Friday, June 29, 2007

Silverdocs: Hard Road Home

Hard Road Home
Later on Friday I went to Hard Road Home, the third in my self-selected, uninterrupted prison film series, and the fourth of my Silverdocs 2007 adventure. While waiting outside to finish a soda perusing the Now Showing posters, I witnessed a harrowing scene. At first I thought it was a post-one-night-stand drama unfolding on the sidewalk. I heard a woman say, “I feel like I’ll never see you again, but I want you to take this anyway.” Then I saw the woman trying to force her business card on what I can only assume was a filmmaker as he gruffly tried to lose her by walking as fast as he could. Having witnessed a similar post-screening frenzy after Miss Gulag, I have come to the conclusion that one should not attempt to foist one’s business card upon a filmmaker at a festival unless you’re offering a distribution deal for this film or a grant for the next film. Has someone already coined the phrase “90 minute stand”?
In line for the film there were, perhaps not shockingly, more African-Americans in attendance than at any of the previous screenings I’d attended. I also noticed more Asian-Americans, a broader range of ages, and more male fashion victims than at previous screenings. In front of me in line a double date shared hot dogs from the concessions. The enormous cup holders in Theater 3 beg to filled. The director sits on the stairs and complains that the muzak playing before his film is too loud and inappropriate. It is ghastly. But is being a diva really the answer?

The film opens with audio of sirens over the visual of a city street. Griffik tells the camera what he did that landed him in prison. He was released three months ago. Though he speaks English, his words are subtitled.I have no idea what this means, but in my notes I wrote, “Hip Hop to Exodus.” Whatever it means, I love it. It might mean the audio is load hip hop music as the visual is the exterior of Exodus, the organization which is the subject of this film. But that sort of ruins the poetry, doesn’t it.Anyway, Julio, the head of Exodus, says their goal is to make sure no one goes back to prison. Exodus is run by former inmates. We know what it takes to succeed. Hip hop music plays over the title sequence.We might not be in “society” - not in prison, not Exodus staff member’s son in prison, on drugs, not dead.Griffik talks to one of the staff at Exodus. He does not have his parole officer’s telephone number. The staff member tells him he needs to keep that with him at all times. He wrote his parole officer’s telephone number on his birth certificate.During a group session with others recently released from prison, another young man like Griffik expresses his resistance to fitting into society. He blames oppressive cops and racism.A former inmate says, “I voted last year for the first time. I’m a free man.”Griffik tries to get a job. He says, “If you allow me to manipulate you, that’s your fault.”Julio worries about funding because they’re in the last year of a federal contract.When a parole officer tells a former inmate they have to do something, like attend anger management classes, or stay home after 9:00 p.m., they use the word “mandated.” Like “My P.O. mandated me to anger management classes.”Julio says people are redemptive.The films shows Julio (or is it the Exodus staff member who looks like Julio, Alberto?) having car trouble and marriage trouble. Alberto has been missing for four days. He is off the wagon. He left his family. The pacing seems slow because between various segments lots of long shots of the city are edited in, possibly showing the geographic transition from one segment to another. The filmmakers is showing the transitions in a film about transitions. Julio says to Griffik, “These cameras are going to stop rolling and that’s when your movie really begins.” Cut to black.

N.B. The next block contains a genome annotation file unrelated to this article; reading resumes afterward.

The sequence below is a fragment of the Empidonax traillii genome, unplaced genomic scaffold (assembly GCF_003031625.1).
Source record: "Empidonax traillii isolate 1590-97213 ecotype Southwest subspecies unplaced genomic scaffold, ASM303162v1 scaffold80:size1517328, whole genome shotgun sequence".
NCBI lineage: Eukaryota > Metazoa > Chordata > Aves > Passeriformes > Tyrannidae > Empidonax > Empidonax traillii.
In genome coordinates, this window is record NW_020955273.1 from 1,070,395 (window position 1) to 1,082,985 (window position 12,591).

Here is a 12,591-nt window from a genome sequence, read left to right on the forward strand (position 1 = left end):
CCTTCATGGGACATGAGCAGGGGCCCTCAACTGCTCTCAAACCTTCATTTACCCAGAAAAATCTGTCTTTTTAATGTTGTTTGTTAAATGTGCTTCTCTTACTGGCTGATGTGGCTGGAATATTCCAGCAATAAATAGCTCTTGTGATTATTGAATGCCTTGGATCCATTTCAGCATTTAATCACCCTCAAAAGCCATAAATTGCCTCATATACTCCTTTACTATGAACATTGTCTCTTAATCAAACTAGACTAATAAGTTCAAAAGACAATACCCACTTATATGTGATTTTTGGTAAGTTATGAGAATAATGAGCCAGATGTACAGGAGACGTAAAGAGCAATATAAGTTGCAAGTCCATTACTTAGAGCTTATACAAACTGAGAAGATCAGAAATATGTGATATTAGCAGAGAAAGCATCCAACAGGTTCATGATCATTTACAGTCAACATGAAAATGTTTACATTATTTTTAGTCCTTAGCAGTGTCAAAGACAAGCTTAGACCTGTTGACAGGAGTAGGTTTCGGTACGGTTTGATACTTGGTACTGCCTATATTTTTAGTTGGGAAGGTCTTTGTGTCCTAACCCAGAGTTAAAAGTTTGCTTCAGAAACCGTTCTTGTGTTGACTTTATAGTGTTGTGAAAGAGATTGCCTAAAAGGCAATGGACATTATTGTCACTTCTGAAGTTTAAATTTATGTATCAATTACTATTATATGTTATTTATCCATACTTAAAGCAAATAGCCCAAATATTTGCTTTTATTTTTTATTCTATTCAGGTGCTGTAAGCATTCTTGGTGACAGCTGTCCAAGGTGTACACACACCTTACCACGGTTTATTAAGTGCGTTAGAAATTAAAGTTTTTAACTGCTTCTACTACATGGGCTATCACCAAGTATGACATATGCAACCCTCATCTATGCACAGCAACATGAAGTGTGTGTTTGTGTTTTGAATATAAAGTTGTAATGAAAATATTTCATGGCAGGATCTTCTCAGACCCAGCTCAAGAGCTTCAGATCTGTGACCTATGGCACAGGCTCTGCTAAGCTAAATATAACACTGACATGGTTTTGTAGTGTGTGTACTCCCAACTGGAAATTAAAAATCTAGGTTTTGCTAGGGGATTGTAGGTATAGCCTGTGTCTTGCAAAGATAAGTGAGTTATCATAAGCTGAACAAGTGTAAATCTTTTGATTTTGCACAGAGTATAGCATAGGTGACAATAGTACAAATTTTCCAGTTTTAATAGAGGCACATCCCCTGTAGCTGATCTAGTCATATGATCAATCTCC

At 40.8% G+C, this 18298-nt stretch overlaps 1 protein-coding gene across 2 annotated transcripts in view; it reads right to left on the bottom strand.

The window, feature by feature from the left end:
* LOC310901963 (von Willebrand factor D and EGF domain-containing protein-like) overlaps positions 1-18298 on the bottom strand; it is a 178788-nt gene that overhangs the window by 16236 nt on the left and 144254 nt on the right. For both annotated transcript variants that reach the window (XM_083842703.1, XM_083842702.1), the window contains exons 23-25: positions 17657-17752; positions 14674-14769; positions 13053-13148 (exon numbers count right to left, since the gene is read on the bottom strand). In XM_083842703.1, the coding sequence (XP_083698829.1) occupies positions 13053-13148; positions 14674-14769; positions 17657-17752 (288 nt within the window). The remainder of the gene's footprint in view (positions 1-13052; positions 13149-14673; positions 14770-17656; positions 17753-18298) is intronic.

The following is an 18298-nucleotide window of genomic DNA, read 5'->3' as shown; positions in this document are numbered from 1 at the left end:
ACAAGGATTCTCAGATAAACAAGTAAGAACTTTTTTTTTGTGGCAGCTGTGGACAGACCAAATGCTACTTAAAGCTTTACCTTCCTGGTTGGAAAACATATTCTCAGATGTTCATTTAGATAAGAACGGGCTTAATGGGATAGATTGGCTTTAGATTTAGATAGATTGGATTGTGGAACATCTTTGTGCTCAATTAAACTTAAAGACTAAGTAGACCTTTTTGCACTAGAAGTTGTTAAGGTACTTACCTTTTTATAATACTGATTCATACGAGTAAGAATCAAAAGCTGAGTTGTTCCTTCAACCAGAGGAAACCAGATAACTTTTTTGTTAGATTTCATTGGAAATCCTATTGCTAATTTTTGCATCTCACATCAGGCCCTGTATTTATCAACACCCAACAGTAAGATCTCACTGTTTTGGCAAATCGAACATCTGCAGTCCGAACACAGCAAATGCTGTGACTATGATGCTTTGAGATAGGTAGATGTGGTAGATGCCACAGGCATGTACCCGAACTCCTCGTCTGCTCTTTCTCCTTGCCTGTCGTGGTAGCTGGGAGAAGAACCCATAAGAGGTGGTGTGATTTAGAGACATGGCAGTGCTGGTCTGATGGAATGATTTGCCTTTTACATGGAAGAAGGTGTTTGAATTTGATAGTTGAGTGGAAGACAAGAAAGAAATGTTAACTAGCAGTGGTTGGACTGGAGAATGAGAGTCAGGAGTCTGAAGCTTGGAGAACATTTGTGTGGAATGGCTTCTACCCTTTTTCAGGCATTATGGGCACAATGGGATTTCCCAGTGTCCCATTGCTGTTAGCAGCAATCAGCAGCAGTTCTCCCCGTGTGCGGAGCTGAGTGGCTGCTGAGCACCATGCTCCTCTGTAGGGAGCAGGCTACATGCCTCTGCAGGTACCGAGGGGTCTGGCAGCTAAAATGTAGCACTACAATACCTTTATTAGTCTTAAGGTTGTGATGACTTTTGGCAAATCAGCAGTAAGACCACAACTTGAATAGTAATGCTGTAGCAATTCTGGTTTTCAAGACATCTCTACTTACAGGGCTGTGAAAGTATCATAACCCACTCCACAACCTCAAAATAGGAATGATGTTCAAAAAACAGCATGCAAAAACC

Q & A with the director and Julio

The film is going to be shown on PBS’s Independent Lens next year. The film is tied to two grassroots policy campaigns. On is a public/private partnership dedicated to implementing re-entry best practices. Another is a faith-based group Auburn Media.The contract Exodus was losing that led to their financial concerns was a federal faith-based contract that ended last August. You can make a donation at . To measure success Exodus uses six life area benchmarks. The overall goal is reducing recidivism. Alberto plead guilty and was sentenced to 12 years to life for burglary.Exodus staff built trust before the cameras arrived. The cameras were there for a year so we wanted to show real challenges. It takes the entire staff to make a change in one person’s life.Griffik is working and in school.Many current staff members came through the Exodus program for their re-entry prior to working there. There is no time limit. Their doors are always open.A person in the audience asked whether Exodus went into prisons to begin pre-release programming with inmates six months prior to their release. Julio responded that New York state is challenging and Exodus doesn’t have the resources.The director explained that he selected the topic because he was looking for personal stories to illustrate the issue of transition. He learned about Julio as in individual success story and the challenges of re-entry faced by newly released inmates. Julio and the staff at Exodus were also so different from the burned out, unimpassioned government caseworkers who cannot identify with their clients because a prerequisite of working for the government is that you haven’t done prison time. His goal with the film was to galvanize viewers to promote better policy and to lift up the humanity of this population.

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